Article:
Mustang Creek Operating (Mustang Creek), a subsidiary of NexGen Oil and Gas, has announced the results of a deep Paleozoic exploratory test drilled by the firm earlier in 2014 in the southern D-J Basin. Located roughly 30 miles east of Colorado Springs, Colo., the Graham #1-13, nw-sw 1-13s-60w, El Paso County, reached the Precambrian basement rock at a total depth of 10,954’. Targeting Paleozoic formations, the operator reported encountering high-quality reservoir rocks with shows of oil as well as thermally mature Pennsylvanian-aged source rocks. Mustang Creek has compared their findings to many of the same pools that are actively producing oil approximately 30 miles northeast of the Graham #1-13, such as Great Plains and Arikaree Creek Fields, both of which produce from the Marmaton, Atoka, Cherokee, and Spergen. The company has temporarily abandoned the Graham #1-13 while more evaluations are being made on data collected at the drillsite.
Mustang Creek has stated, however, that they are encouraged by results of the Graham #1-13 and are committed to actively exploring their position in southeast Colorado where the firm holds approximately 200,000 acres in the overall area of 11s–16s, 58w–61w. Location of the Graham #1-13 was the result of a 3D seismic program shot by Mustang Creek in 2013 in the overall area of 12s–13s, 59w–60w. The company has made plans to conduct another 3D seismic shoot by the end of 2014, focusing on the northeast corner of their acreage position.
Roughly 2 miles northeast of their Graham #1-13 is Mustang Creek’s Prescott Ranches #32-34, sw-se 32-12s-59w. Located in Elbert County, Colo., this venture is permitted to reach a total depth of 11,000’ and test the vertical Atoka, Cherokee, Mississippian, and Niobrara. Mustang Creek reportedly will wait until all the data collected from the Graham #1-13 has been scrutinized before deciding whether to drill the Prescott Ranches #32-34.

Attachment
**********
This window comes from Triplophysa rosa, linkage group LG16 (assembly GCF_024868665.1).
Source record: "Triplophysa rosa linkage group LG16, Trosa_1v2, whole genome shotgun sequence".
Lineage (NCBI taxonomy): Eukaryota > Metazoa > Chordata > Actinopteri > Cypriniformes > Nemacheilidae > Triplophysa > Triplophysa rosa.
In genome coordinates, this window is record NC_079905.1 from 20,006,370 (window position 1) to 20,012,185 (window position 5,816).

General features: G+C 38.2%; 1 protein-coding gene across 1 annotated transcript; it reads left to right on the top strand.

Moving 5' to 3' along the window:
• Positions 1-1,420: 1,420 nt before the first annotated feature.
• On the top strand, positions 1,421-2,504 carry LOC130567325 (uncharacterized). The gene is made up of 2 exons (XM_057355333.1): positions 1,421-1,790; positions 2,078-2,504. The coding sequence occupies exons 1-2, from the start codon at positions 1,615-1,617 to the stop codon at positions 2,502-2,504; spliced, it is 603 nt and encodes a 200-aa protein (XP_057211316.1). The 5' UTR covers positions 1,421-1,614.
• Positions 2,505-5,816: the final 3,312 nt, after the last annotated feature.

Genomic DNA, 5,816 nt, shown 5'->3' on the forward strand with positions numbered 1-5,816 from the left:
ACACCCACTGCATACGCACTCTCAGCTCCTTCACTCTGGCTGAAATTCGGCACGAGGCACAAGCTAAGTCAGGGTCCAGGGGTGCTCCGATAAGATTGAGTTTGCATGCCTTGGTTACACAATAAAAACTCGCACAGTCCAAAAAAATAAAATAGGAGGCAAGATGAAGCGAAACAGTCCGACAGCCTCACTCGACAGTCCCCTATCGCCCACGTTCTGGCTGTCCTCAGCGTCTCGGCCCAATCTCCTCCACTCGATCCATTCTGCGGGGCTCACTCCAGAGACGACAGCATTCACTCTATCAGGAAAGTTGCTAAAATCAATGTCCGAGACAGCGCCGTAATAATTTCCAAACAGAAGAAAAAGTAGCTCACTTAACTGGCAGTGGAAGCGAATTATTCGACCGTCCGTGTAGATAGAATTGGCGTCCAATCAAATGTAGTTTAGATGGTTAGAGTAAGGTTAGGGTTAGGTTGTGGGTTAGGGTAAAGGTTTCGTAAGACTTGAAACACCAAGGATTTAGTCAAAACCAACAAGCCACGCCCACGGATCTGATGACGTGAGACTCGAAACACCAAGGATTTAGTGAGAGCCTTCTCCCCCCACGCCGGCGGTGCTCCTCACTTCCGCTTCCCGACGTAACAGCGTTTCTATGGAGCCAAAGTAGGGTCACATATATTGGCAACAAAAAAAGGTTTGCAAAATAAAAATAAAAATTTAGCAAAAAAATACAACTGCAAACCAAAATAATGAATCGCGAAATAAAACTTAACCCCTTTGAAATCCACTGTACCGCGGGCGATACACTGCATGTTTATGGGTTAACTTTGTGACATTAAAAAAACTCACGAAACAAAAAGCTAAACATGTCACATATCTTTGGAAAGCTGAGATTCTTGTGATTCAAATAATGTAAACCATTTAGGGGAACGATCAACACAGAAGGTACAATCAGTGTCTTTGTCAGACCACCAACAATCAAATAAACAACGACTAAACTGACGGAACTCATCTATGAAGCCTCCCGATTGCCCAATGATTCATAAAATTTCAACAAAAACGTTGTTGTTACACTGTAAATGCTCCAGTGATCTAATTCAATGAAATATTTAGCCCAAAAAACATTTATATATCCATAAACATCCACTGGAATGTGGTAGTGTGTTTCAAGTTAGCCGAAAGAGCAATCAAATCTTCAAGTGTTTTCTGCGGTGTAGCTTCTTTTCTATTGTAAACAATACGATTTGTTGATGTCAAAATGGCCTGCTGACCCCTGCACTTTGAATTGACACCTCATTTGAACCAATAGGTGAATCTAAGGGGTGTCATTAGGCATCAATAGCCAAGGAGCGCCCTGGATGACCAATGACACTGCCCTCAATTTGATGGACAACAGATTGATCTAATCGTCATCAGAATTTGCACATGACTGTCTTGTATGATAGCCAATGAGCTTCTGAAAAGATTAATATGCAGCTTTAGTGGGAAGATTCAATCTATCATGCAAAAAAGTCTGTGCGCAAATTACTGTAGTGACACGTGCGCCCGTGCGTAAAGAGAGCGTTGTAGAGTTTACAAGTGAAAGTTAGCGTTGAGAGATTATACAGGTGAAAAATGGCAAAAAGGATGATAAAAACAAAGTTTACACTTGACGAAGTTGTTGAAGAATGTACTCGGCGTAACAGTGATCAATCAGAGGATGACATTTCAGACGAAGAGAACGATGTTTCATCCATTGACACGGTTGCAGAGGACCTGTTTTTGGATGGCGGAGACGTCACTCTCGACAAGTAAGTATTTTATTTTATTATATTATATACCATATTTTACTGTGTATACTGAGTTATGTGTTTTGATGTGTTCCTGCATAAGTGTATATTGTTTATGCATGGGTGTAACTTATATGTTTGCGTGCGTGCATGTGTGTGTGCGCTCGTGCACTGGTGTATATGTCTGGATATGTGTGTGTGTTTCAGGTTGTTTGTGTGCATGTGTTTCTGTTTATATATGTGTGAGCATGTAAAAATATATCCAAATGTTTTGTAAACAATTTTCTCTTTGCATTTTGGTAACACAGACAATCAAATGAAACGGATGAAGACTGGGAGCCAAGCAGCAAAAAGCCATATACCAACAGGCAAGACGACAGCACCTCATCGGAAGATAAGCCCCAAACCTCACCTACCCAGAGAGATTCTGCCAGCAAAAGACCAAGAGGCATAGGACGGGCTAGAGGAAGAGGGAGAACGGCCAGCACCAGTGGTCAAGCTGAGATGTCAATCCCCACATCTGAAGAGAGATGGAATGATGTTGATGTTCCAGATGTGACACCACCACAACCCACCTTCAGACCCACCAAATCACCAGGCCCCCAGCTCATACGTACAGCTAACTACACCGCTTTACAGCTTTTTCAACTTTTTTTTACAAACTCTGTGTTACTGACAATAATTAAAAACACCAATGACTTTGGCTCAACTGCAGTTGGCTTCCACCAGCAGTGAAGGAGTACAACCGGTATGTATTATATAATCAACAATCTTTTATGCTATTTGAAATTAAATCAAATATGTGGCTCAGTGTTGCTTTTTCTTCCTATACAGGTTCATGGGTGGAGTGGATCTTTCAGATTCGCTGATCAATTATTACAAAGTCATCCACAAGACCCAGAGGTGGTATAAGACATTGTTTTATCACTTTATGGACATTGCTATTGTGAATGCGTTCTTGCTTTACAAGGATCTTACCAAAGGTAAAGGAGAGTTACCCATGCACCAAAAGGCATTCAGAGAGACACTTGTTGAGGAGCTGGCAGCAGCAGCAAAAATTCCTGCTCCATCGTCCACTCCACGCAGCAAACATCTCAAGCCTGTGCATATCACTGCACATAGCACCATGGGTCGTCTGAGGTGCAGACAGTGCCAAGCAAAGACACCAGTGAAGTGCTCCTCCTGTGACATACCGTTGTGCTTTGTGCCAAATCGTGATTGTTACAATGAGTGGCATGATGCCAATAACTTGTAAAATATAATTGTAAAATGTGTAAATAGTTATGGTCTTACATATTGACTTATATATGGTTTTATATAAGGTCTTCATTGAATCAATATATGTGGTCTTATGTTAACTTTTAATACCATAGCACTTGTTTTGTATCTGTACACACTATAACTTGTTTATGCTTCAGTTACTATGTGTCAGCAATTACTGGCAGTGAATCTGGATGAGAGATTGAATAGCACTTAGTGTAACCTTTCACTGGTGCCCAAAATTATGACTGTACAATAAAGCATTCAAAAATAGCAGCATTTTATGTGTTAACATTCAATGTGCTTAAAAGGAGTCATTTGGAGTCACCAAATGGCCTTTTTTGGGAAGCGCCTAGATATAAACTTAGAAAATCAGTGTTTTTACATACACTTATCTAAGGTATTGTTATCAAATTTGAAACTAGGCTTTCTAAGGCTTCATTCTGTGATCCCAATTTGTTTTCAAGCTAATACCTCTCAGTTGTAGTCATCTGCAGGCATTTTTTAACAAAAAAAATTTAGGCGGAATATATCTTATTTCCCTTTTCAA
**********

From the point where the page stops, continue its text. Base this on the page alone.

The nearest activity to Mustang Creek’s exploratory test is located approximately a mile to the southwest at Milinda Oil’s State of Colorado #1, se-nw 11-13s-60w. Drilled in 1980, this attempt tapped the Dakota at 5,942’ before being abandoned with no tests performed. Log tops showed the Niobrara at 5,294’, Codell at 5,334’, D Sand at 5,772’, and the J Sand at 5,814’, measured from a Kelly bushing elevation of 6,109’.
Some 4 miles northwest of Mustang Creek’s Graham #1-13 is Chancellor Exploration’s Martin #1, sw-sw 21-12s-60w. This prospect was drilled in 1969 and reached the J Sand at 6,480’. Cores cut in the J Sand between 6,305’ and 6,355’ revealed no reports of hydrocarbons, and the attempt was abandoned.
Roughly 4.8 miles north of Mustang Creek’s wildcat is a failure completed in 1954 by New Drilling Company. The Jarrett #1, se-se 12-12s-60w, bottomed in the Dakota at 6,277’. Cores taken in the Dakota interval at 6,029’–6,160’ indicated a wet reservoir, and the well was abandoned.
The nearest established production to Mustang Creek’s Graham #1-13 is more than 16 miles to the northeast at Stanley Cup Field. Discovered by Ritchie Exploration in 1996, this Dakota/J-Sand pool yielded 141.3 k bo through March 2014.
The nearest Paleozoic production to Mustang Creek’s new drillsite is roughly 25 miles to the east at Nighthawk Production’s Knoss #6-21, se-nw 21-12s-56w. As reported in the RMOJ, this prospect produced 22 bo and 242 bw during a 10-hr swab test, signifying a calculated rate of 50 bopd and 480 bwpd. Production came from perforations in the Cherokee between 7,320’ and 7,412’. Between December 2012 and March 2014, the Knoss #6-21 produced 4.2 k bo, 322 mcfg, and 56.1 k bw.
As previously mentioned, roughly 28 miles northeast of Mustang Creek’s activity is another Paleozoic reservoir. Discovered in 2007, through March 2013 Great Plains Field has yielded 1.2 mmbo and 1.1 bcfg from the Cherokee, Marmaton, Morrow, and Pawnee at depths near 7,000’.
"X Marks The Spot"